A lot or a little?
The parents' guide to what's in this movie.
What parents need to know
Parents need to know that amped-up violence and language make The Vampire's Assistant movie too mature for younger tween fans of the Cirque du Freak books it's based on. There are several disturbing scenes of vampires stabbing, punching, kicking, and otherwise wiping the floor with each other (although none of it gets particularly gory), along with potentially disturbing images of circus "freaks" and fairly regular use of words like "s--t," "a--hole," and the like. Although the sexuality is on the mild side (especially for a vampire tale), there are a few kisses and a brief glimpse of the protagonist about to suck blood from a willing love interest.
What's the story?
Based on the first three books of the popular young-adult Cirque du Freak saga, THE VAMPIRE'S ASSISTANT follows straight-laced high-schooler Darren Shan (Chris Massoglia), who's unexpectedly pulled into an underground world of traveling circus "freaks" and warring vampire factions. After Darren and his bad-boy best friend Steve (Josh Hutcherson) attend a one-night-only performance of the Cirque du Freak, Steve becomes convinced that sLarten Crepsley (John C. Reilly) is a vampire and privately begs Crepsley to turn him into one as well. Crepsley refuses but eventually agrees to turn Darren into his "half vampire" assistant in exchange for providing Steve with the antidote to a fatal spider bite. Darren saves his best friend's life -- but is then forced to abandon him and his family to join Crepsley. Just as Darren is getting used to his new environment -- making friends with a snake boy (Patrick Fugit), a monkey-tailed girl (Jessica Carlson), and a bearded lady (Salma Hayek) -- his new way of life is threatened by the evil Mr. Tiny (Michael Cerveris), who recruits Steve into joining a band of bloodthirsty "Vampanese" that wants to start a war with the less-violent vampires.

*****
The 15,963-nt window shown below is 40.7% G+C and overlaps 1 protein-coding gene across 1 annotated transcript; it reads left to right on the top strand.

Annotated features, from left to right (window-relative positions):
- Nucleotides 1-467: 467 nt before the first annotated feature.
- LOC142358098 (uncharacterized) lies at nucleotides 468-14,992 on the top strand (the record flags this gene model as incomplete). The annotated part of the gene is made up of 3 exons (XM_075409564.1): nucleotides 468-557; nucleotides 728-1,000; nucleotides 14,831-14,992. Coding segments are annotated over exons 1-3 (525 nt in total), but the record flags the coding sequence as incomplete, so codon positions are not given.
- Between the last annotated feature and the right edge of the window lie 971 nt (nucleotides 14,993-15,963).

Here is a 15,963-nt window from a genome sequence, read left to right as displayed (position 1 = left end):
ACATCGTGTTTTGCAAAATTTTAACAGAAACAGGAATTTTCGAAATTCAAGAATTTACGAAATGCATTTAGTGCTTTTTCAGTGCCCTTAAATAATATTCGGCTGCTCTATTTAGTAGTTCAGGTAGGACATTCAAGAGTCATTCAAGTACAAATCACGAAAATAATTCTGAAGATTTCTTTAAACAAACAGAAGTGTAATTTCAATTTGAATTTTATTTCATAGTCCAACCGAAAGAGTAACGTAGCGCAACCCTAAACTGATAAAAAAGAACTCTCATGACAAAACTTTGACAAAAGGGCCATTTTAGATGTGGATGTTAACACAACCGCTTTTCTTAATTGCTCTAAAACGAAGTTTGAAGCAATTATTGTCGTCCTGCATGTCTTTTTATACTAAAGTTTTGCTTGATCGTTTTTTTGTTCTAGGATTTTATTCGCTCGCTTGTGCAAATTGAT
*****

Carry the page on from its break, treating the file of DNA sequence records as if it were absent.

Is it any good?
Director Paul Weitz would have been better off adapting just one book, since the conflation of three novels (even ones in a series) rarely translates well. (Think of the disappointing Lemony Snicket's A Series of Unfortunate Events.) Consequently, The Vampire's Assistant drags on for almost an hour before Darren is even made a "half vampire." And by the time he joins the self-proclaimed freaks, the audience isn't able to fully immerse itself into their intriguing culture because the action shifts to the battling vampire groups. There's a ridiculous montage of Darren hanging with his new friends -- flirting with Rebecca the monkey girl, jamming with Evera the snake boy, and eating barbecue with the entire clan. It doesn't help the bland characterizations that Massoglia says everything in an emotionless monotone.
Hutcherson, who was brilliant in Bridge to Terabithia, nails the insecure, impetuous character of Steve and deserves more leading -- not sidekick -- roles. The familiar actors in the supporting cast -- including Hayek, Jake Krakowski, Orlando Jones, and Willem Dafoe -- are frustratingly underused, while Tony-Award-winning actor Cerveris chews up the scenery as a jowly mastermind with a penchant for purple accessories. Reilly is, as expected, laugh-inducing, from his hilariously awful Ronald McDonald hairdo to his many quips about vampire life. Bits and pieces of the movie work fairly well, but as a whole, it feels much longer than it is, and it makes you wish it had been adapted into a TV series instead, where all of the characters could have let their freak flags fly, instead of being reduced to just a few sequences.
Talk to your kids about ...
Families can talk about how this vampire thriller differs from other vampire-themed movies and shows. How are the vampires depicted? Why are vampires so popular?
How are Darren and Steve examples of "foils"? What kind of person do they each represent? Kids: Name other famous literary foils (here's one to start you off: Twilight's Edward and Jacob).
- In theaters: October 23, 2009
- On DVD or streaming: February 23, 2010
- Cast: Chris Massoglia, John C. Reilly, Josh Hutcherson, Salma Hayek
- Director: Paul Weitz
- Studio: Universal Pictures
- Genre: Thriller
- Run time: 109 minutes
- MPAA rating: PG-13
- MPAA explanation: sequences of intense supernatural violence and action, disturbing images, thematic elements and some language
Our editors recommend
Top advice and articles
Common Sense Media's unbiased ratings are created by expert reviewers and aren't influenced by the product's creators or by any of our funders, affiliates, or partners.